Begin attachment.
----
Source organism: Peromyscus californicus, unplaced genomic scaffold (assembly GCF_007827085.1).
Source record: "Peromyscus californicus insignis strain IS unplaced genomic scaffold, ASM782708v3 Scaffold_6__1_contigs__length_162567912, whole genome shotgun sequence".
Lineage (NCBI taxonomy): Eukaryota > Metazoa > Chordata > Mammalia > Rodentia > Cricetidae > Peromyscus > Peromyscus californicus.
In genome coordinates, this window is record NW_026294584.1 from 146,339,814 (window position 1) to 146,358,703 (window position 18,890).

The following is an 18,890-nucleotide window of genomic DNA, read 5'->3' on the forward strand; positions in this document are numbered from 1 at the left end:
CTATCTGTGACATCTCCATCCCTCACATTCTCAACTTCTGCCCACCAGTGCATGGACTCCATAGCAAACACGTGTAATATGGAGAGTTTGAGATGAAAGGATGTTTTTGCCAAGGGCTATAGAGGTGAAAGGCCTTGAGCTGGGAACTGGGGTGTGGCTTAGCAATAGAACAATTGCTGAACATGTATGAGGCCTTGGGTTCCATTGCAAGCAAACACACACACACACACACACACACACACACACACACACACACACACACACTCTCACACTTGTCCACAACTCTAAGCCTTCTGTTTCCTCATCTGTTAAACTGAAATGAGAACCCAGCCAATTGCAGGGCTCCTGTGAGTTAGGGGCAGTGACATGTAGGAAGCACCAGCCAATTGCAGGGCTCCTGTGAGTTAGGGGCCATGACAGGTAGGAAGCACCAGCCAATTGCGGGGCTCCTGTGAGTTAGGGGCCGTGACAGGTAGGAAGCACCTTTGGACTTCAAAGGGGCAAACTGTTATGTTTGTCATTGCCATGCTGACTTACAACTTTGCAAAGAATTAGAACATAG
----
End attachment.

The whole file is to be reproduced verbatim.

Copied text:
Source organism: Peromyscus californicus, unplaced genomic scaffold (assembly GCF_007827085.1).
Source record: "Peromyscus californicus insignis strain IS unplaced genomic scaffold, ASM782708v3 Scaffold_6__1_contigs__length_162567912, whole genome shotgun sequence".
Lineage (NCBI taxonomy): Eukaryota > Metazoa > Chordata > Mammalia > Rodentia > Cricetidae > Peromyscus > Peromyscus californicus.
In genome coordinates, this window is record NW_026294584.1 from 146,339,814 (window position 1) to 146,358,703 (window position 18,890).

The following is an 18,890-nucleotide window of genomic DNA, read 5'->3' on the forward strand; positions in this document are numbered from 1 at the left end:
CTATCTGTGACATCTCCATCCCTCACATTCTCAACTTCTGCCCACCAGTGCATGGACTCCATAGCAAACACGTGTAATATGGAGAGTTTGAGATGAAAGGATGTTTTTGCCAAGGGCTATAGAGGTGAAAGGCCTTGAGCTGGGAACTGGGGTGTGGCTTAGCAATAGAACAATTGCTGAACATGTATGAGGCCTTGGGTTCCATTGCAAGCAAACACACACACACACACACACACACACACACACACACACACACACACACACTCTCACACTTGTCCACAACTCTAAGCCTTCTGTTTCCTCATCTGTTAAACTGAAATGAGAACCCAGCCAATTGCAGGGCTCCTGTGAGTTAGGGGCAGTGACATGTAGGAAGCACCAGCCAATTGCAGGGCTCCTGTGAGTTAGGGGCCATGACAGGTAGGAAGCACCAGCCAATTGCGGGGCTCCTGTGAGTTAGGGGCCGTGACAGGTAGGAAGCACCTTTGGACTTCAAAGGGGCAAACTGTTATGTTTGTCATTGCCATGCTGACTTACAACTTTGCAAAGAATTAGAACATAG